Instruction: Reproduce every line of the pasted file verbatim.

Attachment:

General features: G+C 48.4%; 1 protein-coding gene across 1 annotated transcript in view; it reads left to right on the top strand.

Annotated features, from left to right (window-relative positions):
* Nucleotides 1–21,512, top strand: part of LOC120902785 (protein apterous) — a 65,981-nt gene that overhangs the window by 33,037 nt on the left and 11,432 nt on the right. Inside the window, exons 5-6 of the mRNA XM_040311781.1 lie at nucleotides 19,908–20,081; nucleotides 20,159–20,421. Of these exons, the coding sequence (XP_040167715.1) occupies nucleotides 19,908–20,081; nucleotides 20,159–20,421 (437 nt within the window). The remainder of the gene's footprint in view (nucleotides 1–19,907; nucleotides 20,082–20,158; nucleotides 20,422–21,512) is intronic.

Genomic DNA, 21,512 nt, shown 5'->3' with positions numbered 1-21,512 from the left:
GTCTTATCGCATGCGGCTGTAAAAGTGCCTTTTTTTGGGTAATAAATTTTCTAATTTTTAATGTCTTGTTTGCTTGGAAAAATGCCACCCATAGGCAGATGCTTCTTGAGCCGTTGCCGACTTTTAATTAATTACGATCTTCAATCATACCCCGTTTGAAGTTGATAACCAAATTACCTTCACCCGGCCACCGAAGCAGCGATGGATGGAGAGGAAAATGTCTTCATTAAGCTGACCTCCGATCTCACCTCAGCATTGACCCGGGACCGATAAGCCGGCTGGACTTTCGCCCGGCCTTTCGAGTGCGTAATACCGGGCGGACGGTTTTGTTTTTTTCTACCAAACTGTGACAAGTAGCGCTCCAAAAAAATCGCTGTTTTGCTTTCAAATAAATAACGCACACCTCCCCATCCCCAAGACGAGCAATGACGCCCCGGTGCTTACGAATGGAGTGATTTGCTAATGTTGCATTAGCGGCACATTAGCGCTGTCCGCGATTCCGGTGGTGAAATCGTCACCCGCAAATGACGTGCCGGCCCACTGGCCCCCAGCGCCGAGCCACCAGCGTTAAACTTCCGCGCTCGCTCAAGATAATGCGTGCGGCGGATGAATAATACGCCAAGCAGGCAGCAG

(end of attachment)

General features: G+C 48.4%; 1 protein-coding gene across 1 annotated transcript in view; it reads left to right on the top strand.

Annotated features, from left to right (window-relative positions):
* Nucleotides 1–21,512, top strand: part of LOC120902785 (protein apterous) — a 65,981-nt gene that overhangs the window by 33,037 nt on the left and 11,432 nt on the right. Inside the window, exons 5-6 of the mRNA XM_040311781.1 lie at nucleotides 19,908–20,081; nucleotides 20,159–20,421. Of these exons, the coding sequence (XP_040167715.1) occupies nucleotides 19,908–20,081; nucleotides 20,159–20,421 (437 nt within the window). The remainder of the gene's footprint in view (nucleotides 1–19,907; nucleotides 20,082–20,158; nucleotides 20,422–21,512) is intronic.

Genomic DNA, 21,512 nt, shown 5'->3' with positions numbered 1-21,512 from the left:
GTCTTATCGCATGCGGCTGTAAAAGTGCCTTTTTTTGGGTAATAAATTTTCTAATTTTTAATGTCTTGTTTGCTTGGAAAAATGCCACCCATAGGCAGATGCTTCTTGAGCCGTTGCCGACTTTTAATTAATTACGATCTTCAATCATACCCCGTTTGAAGTTGATAACCAAATTACCTTCACCCGGCCACCGAAGCAGCGATGGATGGAGAGGAAAATGTCTTCATTAAGCTGACCTCCGATCTCACCTCAGCATTGACCCGGGACCGATAAGCCGGCTGGACTTTCGCCCGGCCTTTCGAGTGCGTAATACCGGGCGGACGGTTTTGTTTTTTTCTACCAAACTGTGACAAGTAGCGCTCCAAAAAAATCGCTGTTTTGCTTTCAAATAAATAACGCACACCTCCCCATCCCCAAGACGAGCAATGACGCCCCGGTGCTTACGAATGGAGTGATTTGCTAATGTTGCATTAGCGGCACATTAGCGCTGTCCGCGATTCCGGTGGTGAAATCGTCACCCGCAAATGACGTGCCGGCCCACTGGCCCCCAGCGCCGAGCCACCAGCGTTAAACTTCCGCGCTCGCTCAAGATAATGCGTGCGGCGGATGAATAATACGCCAAGCAGGCAGCAG